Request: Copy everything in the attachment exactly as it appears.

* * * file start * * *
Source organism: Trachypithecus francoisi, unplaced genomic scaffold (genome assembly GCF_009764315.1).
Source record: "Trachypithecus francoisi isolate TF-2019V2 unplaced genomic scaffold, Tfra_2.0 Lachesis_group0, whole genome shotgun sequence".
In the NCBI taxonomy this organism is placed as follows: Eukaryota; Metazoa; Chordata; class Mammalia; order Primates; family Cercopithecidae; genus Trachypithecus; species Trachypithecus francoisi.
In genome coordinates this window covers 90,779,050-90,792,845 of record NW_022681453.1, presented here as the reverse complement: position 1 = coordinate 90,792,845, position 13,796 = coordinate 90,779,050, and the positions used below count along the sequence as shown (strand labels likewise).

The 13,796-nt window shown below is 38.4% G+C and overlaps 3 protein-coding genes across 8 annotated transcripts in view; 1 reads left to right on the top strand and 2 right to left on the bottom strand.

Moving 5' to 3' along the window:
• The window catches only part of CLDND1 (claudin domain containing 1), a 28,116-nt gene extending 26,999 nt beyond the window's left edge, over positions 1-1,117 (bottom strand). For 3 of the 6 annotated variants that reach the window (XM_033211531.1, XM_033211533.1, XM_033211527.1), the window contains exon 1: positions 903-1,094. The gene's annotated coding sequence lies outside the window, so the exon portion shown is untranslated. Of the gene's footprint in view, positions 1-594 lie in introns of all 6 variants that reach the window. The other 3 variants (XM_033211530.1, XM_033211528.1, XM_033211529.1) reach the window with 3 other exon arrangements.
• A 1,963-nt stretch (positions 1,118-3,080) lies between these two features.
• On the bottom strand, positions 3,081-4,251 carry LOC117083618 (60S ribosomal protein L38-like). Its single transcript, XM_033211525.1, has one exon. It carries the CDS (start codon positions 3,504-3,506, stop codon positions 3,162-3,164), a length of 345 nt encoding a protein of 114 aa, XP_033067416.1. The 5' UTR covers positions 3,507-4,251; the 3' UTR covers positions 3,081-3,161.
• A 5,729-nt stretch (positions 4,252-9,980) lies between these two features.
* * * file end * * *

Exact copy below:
Source organism: Trachypithecus francoisi, unplaced genomic scaffold (genome assembly GCF_009764315.1).
Source record: "Trachypithecus francoisi isolate TF-2019V2 unplaced genomic scaffold, Tfra_2.0 Lachesis_group0, whole genome shotgun sequence".
In the NCBI taxonomy this organism is placed as follows: Eukaryota; Metazoa; Chordata; class Mammalia; order Primates; family Cercopithecidae; genus Trachypithecus; species Trachypithecus francoisi.
In genome coordinates this window covers 90,779,050-90,792,845 of record NW_022681453.1, presented here as the reverse complement: position 1 = coordinate 90,792,845, position 13,796 = coordinate 90,779,050, and the positions used below count along the sequence as shown (strand labels likewise).

The 13,796-nt window shown below is 38.4% G+C and overlaps 3 protein-coding genes across 8 annotated transcripts in view; 1 reads left to right on the top strand and 2 right to left on the bottom strand.

Moving 5' to 3' along the window:
• The window catches only part of CLDND1 (claudin domain containing 1), a 28,116-nt gene extending 26,999 nt beyond the window's left edge, over positions 1-1,117 (bottom strand). For 3 of the 6 annotated variants that reach the window (XM_033211531.1, XM_033211533.1, XM_033211527.1), the window contains exon 1: positions 903-1,094. The gene's annotated coding sequence lies outside the window, so the exon portion shown is untranslated. Of the gene's footprint in view, positions 1-594 lie in introns of all 6 variants that reach the window. The other 3 variants (XM_033211530.1, XM_033211528.1, XM_033211529.1) reach the window with 3 other exon arrangements.
• A 1,963-nt stretch (positions 1,118-3,080) lies between these two features.
• On the bottom strand, positions 3,081-4,251 carry LOC117083618 (60S ribosomal protein L38-like). Its single transcript, XM_033211525.1, has one exon. It carries the CDS (start codon positions 3,504-3,506, stop codon positions 3,162-3,164), a length of 345 nt encoding a protein of 114 aa, XP_033067416.1. The 5' UTR covers positions 3,507-4,251; the 3' UTR covers positions 3,081-3,161.
• A 5,729-nt stretch (positions 4,252-9,980) lies between these two features.